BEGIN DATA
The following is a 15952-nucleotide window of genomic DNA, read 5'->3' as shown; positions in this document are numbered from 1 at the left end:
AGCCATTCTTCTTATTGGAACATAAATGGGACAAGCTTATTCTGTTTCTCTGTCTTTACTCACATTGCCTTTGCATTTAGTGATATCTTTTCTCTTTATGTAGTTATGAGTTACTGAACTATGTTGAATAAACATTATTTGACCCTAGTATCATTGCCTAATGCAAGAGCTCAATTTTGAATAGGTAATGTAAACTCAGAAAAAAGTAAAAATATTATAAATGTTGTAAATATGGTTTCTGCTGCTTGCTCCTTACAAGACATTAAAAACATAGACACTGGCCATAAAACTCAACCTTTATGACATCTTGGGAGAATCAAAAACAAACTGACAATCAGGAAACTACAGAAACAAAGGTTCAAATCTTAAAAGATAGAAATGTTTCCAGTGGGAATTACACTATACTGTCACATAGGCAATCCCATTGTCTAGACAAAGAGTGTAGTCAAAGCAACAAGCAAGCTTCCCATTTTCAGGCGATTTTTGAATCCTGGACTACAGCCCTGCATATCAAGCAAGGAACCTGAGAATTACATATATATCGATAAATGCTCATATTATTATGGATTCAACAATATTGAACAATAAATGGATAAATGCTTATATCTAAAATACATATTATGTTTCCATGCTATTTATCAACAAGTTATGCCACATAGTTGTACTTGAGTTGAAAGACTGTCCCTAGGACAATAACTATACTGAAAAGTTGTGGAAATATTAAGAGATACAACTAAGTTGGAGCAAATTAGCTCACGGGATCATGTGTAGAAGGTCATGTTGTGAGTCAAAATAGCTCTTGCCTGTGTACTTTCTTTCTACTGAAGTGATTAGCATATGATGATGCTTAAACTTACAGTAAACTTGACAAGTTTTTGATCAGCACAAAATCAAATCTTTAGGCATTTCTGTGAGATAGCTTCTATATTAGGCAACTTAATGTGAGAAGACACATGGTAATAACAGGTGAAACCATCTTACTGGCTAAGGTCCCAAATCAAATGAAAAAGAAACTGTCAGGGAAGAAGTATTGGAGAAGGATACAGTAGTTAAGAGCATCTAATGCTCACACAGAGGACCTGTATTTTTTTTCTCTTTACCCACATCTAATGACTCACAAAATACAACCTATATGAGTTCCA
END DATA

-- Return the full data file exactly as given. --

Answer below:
The following is a 15952-nucleotide window of genomic DNA, read 5'->3' as shown; positions in this document are numbered from 1 at the left end:
AGCCATTCTTCTTATTGGAACATAAATGGGACAAGCTTATTCTGTTTCTCTGTCTTTACTCACATTGCCTTTGCATTTAGTGATATCTTTTCTCTTTATGTAGTTATGAGTTACTGAACTATGTTGAATAAACATTATTTGACCCTAGTATCATTGCCTAATGCAAGAGCTCAATTTTGAATAGGTAATGTAAACTCAGAAAAAAGTAAAAATATTATAAATGTTGTAAATATGGTTTCTGCTGCTTGCTCCTTACAAGACATTAAAAACATAGACACTGGCCATAAAACTCAACCTTTATGACATCTTGGGAGAATCAAAAACAAACTGACAATCAGGAAACTACAGAAACAAAGGTTCAAATCTTAAAAGATAGAAATGTTTCCAGTGGGAATTACACTATACTGTCACATAGGCAATCCCATTGTCTAGACAAAGAGTGTAGTCAAAGCAACAAGCAAGCTTCCCATTTTCAGGCGATTTTTGAATCCTGGACTACAGCCCTGCATATCAAGCAAGGAACCTGAGAATTACATATATATCGATAAATGCTCATATTATTATGGATTCAACAATATTGAACAATAAATGGATAAATGCTTATATCTAAAATACATATTATGTTTCCATGCTATTTATCAACAAGTTATGCCACATAGTTGTACTTGAGTTGAAAGACTGTCCCTAGGACAATAACTATACTGAAAAGTTGTGGAAATATTAAGAGATACAACTAAGTTGGAGCAAATTAGCTCACGGGATCATGTGTAGAAGGTCATGTTGTGAGTCAAAATAGCTCTTGCCTGTGTACTTTCTTTCTACTGAAGTGATTAGCATATGATGATGCTTAAACTTACAGTAAACTTGACAAGTTTTTGATCAGCACAAAATCAAATCTTTAGGCATTTCTGTGAGATAGCTTCTATATTAGGCAACTTAATGTGAGAAGACACATGGTAATAACAGGTGAAACCATCTTACTGGCTAAGGTCCCAAATCAAATGAAAAAGAAACTGTCAGGGAAGAAGTATTGGAGAAGGATACAGTAGTTAAGAGCATCTAATGCTCACACAGAGGACCTGTATTTTTTTTCTCTTTACCCACATCTAATGACTCACAAAATACAACCTATATGAGTTCCA